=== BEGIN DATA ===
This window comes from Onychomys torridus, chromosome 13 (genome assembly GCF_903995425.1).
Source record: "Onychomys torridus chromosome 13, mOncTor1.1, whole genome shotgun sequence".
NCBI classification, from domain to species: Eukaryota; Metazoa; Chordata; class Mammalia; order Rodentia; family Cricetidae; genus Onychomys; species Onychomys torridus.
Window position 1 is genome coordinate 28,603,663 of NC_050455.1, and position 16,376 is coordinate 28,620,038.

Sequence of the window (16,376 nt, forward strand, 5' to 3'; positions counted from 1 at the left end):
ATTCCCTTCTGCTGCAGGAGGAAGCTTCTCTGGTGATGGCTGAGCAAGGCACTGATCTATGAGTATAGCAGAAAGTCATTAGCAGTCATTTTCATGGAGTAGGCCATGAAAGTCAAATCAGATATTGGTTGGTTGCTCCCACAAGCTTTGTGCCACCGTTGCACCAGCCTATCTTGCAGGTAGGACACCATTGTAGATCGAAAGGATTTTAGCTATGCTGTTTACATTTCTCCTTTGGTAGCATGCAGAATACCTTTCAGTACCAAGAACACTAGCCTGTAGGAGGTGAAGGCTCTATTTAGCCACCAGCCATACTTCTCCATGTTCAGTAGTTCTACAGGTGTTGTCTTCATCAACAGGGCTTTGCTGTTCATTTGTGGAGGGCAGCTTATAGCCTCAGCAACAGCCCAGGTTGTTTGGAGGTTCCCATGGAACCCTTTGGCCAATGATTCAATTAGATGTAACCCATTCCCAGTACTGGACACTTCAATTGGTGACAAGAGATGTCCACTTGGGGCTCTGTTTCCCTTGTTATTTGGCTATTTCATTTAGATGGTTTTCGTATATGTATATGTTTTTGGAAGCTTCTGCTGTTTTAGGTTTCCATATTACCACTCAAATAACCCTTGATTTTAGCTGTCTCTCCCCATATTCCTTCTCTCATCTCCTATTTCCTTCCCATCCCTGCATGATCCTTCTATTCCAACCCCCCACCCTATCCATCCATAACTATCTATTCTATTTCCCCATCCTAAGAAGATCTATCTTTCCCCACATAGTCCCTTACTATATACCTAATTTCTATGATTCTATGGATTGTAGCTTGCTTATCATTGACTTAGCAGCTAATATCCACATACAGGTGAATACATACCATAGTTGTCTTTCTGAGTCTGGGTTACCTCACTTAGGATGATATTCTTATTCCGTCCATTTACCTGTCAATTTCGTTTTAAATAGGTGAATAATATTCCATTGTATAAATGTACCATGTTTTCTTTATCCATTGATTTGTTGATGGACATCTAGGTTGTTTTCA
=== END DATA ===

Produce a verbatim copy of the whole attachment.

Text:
This window comes from Onychomys torridus, chromosome 13 (genome assembly GCF_903995425.1).
Source record: "Onychomys torridus chromosome 13, mOncTor1.1, whole genome shotgun sequence".
NCBI classification, from domain to species: Eukaryota; Metazoa; Chordata; class Mammalia; order Rodentia; family Cricetidae; genus Onychomys; species Onychomys torridus.
Window position 1 is genome coordinate 28,603,663 of NC_050455.1, and position 16,376 is coordinate 28,620,038.

Sequence of the window (16,376 nt, forward strand, 5' to 3'; positions counted from 1 at the left end):
ATTCCCTTCTGCTGCAGGAGGAAGCTTCTCTGGTGATGGCTGAGCAAGGCACTGATCTATGAGTATAGCAGAAAGTCATTAGCAGTCATTTTCATGGAGTAGGCCATGAAAGTCAAATCAGATATTGGTTGGTTGCTCCCACAAGCTTTGTGCCACCGTTGCACCAGCCTATCTTGCAGGTAGGACACCATTGTAGATCGAAAGGATTTTAGCTATGCTGTTTACATTTCTCCTTTGGTAGCATGCAGAATACCTTTCAGTACCAAGAACACTAGCCTGTAGGAGGTGAAGGCTCTATTTAGCCACCAGCCATACTTCTCCATGTTCAGTAGTTCTACAGGTGTTGTCTTCATCAACAGGGCTTTGCTGTTCATTTGTGGAGGGCAGCTTATAGCCTCAGCAACAGCCCAGGTTGTTTGGAGGTTCCCATGGAACCCTTTGGCCAATGATTCAATTAGATGTAACCCATTCCCAGTACTGGACACTTCAATTGGTGACAAGAGATGTCCACTTGGGGCTCTGTTTCCCTTGTTATTTGGCTATTTCATTTAGATGGTTTTCGTATATGTATATGTTTTTGGAAGCTTCTGCTGTTTTAGGTTTCCATATTACCACTCAAATAACCCTTGATTTTAGCTGTCTCTCCCCATATTCCTTCTCTCATCTCCTATTTCCTTCCCATCCCTGCATGATCCTTCTATTCCAACCCCCCACCCTATCCATCCATAACTATCTATTCTATTTCCCCATCCTAAGAAGATCTATCTTTCCCCACATAGTCCCTTACTATATACCTAATTTCTATGATTCTATGGATTGTAGCTTGCTTATCATTGACTTAGCAGCTAATATCCACATACAGGTGAATACATACCATAGTTGTCTTTCTGAGTCTGGGTTACCTCACTTAGGATGATATTCTTATTCCGTCCATTTACCTGTCAATTTCGTTTTAAATAGGTGAATAATATTCCATTGTATAAATGTACCATGTTTTCTTTATCCATTGATTTGTTGATGGACATCTAGGTTGTTTTCA